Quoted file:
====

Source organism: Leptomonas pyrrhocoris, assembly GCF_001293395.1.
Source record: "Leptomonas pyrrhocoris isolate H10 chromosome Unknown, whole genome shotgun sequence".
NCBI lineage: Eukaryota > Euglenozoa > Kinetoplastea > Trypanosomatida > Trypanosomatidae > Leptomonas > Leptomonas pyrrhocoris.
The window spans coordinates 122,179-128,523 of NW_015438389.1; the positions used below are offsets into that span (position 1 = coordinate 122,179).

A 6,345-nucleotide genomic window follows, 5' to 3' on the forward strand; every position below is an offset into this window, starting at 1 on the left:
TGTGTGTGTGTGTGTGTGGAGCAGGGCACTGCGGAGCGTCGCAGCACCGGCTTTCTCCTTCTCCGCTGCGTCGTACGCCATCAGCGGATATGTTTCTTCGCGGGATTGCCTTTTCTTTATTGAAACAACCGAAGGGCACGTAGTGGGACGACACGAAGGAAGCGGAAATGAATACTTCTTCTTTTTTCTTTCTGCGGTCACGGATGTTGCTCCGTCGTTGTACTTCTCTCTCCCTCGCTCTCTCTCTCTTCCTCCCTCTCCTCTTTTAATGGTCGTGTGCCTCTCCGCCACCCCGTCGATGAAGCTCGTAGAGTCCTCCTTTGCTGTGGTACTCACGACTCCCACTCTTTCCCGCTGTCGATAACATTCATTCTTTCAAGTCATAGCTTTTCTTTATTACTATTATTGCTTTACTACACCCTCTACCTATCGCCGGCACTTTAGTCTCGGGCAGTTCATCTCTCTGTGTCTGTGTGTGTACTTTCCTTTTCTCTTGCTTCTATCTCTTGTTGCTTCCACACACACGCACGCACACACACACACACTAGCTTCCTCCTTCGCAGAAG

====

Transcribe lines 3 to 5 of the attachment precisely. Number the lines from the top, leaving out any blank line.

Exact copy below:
NCBI lineage: Eukaryota > Euglenozoa > Kinetoplastea > Trypanosomatida > Trypanosomatidae > Leptomonas > Leptomonas pyrrhocoris.
The window spans coordinates 122,179-128,523 of NW_015438389.1; the positions used below are offsets into that span (position 1 = coordinate 122,179).

A 6,345-nucleotide genomic window follows, 5' to 3' on the forward strand; every position below is an offset into this window, starting at 1 on the left: